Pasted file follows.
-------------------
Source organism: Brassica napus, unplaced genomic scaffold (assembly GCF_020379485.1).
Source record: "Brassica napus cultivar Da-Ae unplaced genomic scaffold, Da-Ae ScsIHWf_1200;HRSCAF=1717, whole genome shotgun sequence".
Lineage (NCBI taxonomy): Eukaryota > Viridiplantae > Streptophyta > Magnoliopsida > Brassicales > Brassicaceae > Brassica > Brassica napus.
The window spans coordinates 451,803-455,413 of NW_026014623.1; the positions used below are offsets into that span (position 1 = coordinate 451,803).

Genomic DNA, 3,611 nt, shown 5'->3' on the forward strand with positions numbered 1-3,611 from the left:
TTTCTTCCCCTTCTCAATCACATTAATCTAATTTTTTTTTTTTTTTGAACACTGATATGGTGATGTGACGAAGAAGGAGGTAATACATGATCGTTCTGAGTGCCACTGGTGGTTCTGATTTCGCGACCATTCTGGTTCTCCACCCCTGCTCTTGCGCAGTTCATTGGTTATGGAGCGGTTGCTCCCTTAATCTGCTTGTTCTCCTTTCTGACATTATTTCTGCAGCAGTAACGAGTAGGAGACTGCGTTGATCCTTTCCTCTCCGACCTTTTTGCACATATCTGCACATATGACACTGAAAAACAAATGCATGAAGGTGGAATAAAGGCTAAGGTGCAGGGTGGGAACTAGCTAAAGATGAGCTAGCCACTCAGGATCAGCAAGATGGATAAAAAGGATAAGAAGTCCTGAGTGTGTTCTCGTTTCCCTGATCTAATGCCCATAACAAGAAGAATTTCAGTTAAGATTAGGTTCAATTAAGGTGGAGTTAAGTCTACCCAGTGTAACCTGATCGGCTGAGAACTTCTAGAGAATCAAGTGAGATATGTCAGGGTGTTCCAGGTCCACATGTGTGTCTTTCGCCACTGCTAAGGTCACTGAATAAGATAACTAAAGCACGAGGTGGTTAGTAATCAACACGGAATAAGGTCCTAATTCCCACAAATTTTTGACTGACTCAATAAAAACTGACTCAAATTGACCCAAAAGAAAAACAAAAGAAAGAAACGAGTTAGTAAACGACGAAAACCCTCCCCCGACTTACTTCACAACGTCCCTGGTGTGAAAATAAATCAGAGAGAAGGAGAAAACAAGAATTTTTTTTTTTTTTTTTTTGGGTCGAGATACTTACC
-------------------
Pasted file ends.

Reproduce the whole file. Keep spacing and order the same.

Source organism: Brassica napus, unplaced genomic scaffold (assembly GCF_020379485.1).
Source record: "Brassica napus cultivar Da-Ae unplaced genomic scaffold, Da-Ae ScsIHWf_1200;HRSCAF=1717, whole genome shotgun sequence".
Lineage (NCBI taxonomy): Eukaryota > Viridiplantae > Streptophyta > Magnoliopsida > Brassicales > Brassicaceae > Brassica > Brassica napus.
The window spans coordinates 451,803-455,413 of NW_026014623.1; the positions used below are offsets into that span (position 1 = coordinate 451,803).

Genomic DNA, 3,611 nt, shown 5'->3' on the forward strand with positions numbered 1-3,611 from the left:
TTTCTTCCCCTTCTCAATCACATTAATCTAATTTTTTTTTTTTTTTGAACACTGATATGGTGATGTGACGAAGAAGGAGGTAATACATGATCGTTCTGAGTGCCACTGGTGGTTCTGATTTCGCGACCATTCTGGTTCTCCACCCCTGCTCTTGCGCAGTTCATTGGTTATGGAGCGGTTGCTCCCTTAATCTGCTTGTTCTCCTTTCTGACATTATTTCTGCAGCAGTAACGAGTAGGAGACTGCGTTGATCCTTTCCTCTCCGACCTTTTTGCACATATCTGCACATATGACACTGAAAAACAAATGCATGAAGGTGGAATAAAGGCTAAGGTGCAGGGTGGGAACTAGCTAAAGATGAGCTAGCCACTCAGGATCAGCAAGATGGATAAAAAGGATAAGAAGTCCTGAGTGTGTTCTCGTTTCCCTGATCTAATGCCCATAACAAGAAGAATTTCAGTTAAGATTAGGTTCAATTAAGGTGGAGTTAAGTCTACCCAGTGTAACCTGATCGGCTGAGAACTTCTAGAGAATCAAGTGAGATATGTCAGGGTGTTCCAGGTCCACATGTGTGTCTTTCGCCACTGCTAAGGTCACTGAATAAGATAACTAAAGCACGAGGTGGTTAGTAATCAACACGGAATAAGGTCCTAATTCCCACAAATTTTTGACTGACTCAATAAAAACTGACTCAAATTGACCCAAAAGAAAAACAAAAGAAAGAAACGAGTTAGTAAACGACGAAAACCCTCCCCCGACTTACTTCACAACGTCCCTGGTGTGAAAATAAATCAGAGAGAAGGAGAAAACAAGAATTTTTTTTTTTTTTTTTTTGGGTCGAGATACTTACC